Happy Halloween! Get Scary!

Scary Vampire


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Tomorrow is Halloween! Do you have your costume yet? Here are some last-minute ideas from The Old Farmer’s Almanac for Kids, Volume 4! For the latest edition of The Old Farmer's Almanac for Kids, click here!

Happy Halloween! Get Scary!

Paint Your Face

For each paint color, you will need:

  • 1 paper cup
  • 1 teaspoon cold cream
  • ½ teaspoon water
  • 1 to 2 drops food coloring
  • small paintbrush or cotton swab

Put the cornstarch and cold cream into a paper cup and mix until blended. Add the water and food coloring, then stir. Use a paintbrush or swab to apply the paint to your face. Remove with soap and water.

Bleed With Fake Blood

You will need:

  • 1 cup light corn syrup
  • 1 teaspoon red food coloring

Combine the ingredients in a bowl and stir to blend. Add water, a few drops at a time, if the mixture is too thick, then stir. Apply the “blood” to your clothes and body. (Food coloring can stain fabric permanently, so wear old clothing.)

Do a Monster Makeover

You will need:

  • 3 tablespoons cornstarch
  • 1 tablespoon flour
  • ¾ cup light corn syrup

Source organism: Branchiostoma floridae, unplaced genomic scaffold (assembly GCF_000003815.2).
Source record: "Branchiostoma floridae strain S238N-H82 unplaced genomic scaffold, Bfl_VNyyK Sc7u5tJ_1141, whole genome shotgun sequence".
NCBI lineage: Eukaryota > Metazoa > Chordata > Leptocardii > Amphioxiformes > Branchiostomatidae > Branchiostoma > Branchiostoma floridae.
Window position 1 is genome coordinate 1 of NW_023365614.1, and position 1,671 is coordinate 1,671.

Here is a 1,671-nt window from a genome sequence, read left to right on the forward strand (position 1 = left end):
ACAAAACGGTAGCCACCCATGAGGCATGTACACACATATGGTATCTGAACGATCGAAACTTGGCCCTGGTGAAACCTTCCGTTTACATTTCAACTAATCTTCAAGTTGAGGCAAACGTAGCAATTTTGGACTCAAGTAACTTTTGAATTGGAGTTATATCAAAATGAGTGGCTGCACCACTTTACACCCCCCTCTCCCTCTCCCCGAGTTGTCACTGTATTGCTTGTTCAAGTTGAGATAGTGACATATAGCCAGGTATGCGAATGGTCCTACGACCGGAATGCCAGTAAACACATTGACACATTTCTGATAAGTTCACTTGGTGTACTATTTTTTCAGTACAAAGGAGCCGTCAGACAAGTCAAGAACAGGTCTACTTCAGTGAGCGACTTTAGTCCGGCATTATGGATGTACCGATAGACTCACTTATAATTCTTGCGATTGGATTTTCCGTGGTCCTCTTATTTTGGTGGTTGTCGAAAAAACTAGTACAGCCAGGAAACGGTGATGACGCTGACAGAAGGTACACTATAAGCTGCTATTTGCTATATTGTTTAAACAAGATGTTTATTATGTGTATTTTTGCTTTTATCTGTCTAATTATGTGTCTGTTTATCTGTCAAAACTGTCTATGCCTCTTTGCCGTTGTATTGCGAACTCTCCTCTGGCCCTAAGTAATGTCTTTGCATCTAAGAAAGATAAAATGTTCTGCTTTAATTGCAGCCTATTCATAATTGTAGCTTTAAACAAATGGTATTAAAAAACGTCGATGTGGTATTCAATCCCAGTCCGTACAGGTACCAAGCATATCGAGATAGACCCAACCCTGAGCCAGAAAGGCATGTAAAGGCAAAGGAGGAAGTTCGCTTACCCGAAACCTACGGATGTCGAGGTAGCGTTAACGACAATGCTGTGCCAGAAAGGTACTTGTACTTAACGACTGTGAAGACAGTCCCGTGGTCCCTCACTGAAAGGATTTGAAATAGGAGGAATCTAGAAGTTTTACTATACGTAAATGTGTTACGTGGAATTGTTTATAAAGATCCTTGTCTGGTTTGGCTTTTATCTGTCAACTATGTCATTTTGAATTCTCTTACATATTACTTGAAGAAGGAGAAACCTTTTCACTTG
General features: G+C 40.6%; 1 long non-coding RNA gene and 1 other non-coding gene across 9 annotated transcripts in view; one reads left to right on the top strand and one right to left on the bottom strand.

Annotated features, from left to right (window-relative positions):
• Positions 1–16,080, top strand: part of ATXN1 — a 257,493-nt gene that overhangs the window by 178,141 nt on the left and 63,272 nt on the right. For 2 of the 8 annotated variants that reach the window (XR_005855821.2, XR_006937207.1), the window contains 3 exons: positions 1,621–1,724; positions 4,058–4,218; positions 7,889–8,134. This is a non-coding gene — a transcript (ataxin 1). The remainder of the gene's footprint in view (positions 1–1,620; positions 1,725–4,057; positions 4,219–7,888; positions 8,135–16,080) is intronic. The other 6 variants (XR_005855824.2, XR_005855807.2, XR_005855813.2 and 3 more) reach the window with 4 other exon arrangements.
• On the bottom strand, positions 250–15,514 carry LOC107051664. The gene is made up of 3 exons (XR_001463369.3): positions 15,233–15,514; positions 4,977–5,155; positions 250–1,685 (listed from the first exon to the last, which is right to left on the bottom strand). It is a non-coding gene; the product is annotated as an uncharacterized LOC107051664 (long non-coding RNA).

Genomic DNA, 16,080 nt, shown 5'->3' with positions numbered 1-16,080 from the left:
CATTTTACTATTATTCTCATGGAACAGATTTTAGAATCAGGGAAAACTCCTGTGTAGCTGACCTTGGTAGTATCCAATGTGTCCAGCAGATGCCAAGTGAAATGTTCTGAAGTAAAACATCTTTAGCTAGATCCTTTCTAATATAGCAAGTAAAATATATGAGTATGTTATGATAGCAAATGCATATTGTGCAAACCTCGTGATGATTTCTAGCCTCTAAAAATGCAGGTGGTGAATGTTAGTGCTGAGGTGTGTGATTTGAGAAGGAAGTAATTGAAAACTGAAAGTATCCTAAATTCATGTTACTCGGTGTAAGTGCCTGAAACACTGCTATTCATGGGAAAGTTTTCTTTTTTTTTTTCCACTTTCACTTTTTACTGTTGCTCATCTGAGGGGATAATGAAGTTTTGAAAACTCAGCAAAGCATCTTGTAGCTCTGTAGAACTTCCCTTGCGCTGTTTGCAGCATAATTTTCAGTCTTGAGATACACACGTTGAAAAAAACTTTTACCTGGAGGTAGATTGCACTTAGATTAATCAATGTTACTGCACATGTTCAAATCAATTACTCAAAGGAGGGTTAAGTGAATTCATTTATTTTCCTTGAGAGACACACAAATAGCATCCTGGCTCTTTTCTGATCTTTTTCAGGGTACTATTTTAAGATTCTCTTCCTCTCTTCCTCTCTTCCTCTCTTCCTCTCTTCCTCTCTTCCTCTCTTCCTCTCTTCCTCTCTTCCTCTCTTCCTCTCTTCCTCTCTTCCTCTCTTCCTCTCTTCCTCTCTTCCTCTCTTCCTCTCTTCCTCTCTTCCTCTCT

• ¼ cup water
  • 4 paper cups
  • 3 food colorings
  • tissue paper, torn lengthwise into 2-inch strips
  • puffed wheat cereal

In a bowl, mix together the cornstarch and flour. Add the corn syrup and water and stir until smooth. Divide the mixture into four paper cups. Add one food coloring to each of three cups. Stir each one. Keep the fourth mixture untinted.

For “skin”: Paint some untinted mixture onto a section of your face. Place strips of tissue paper over it. Cover with more untinted mixture. Continue covering your face, one area at a time.

For “warts”: Stick puffed wheat to the untinted mixture on your face and cover with tissue paper.

For fun: When the mixture on your face is dry, use the colored mixtures to paint your face. To remove, wet your face and peel the tissue away. Wash your face with soap and water.

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This new corner of Almanac.com will feature news, information, and cool stuff from The Old Farmer’s Almanac and its family of publications.

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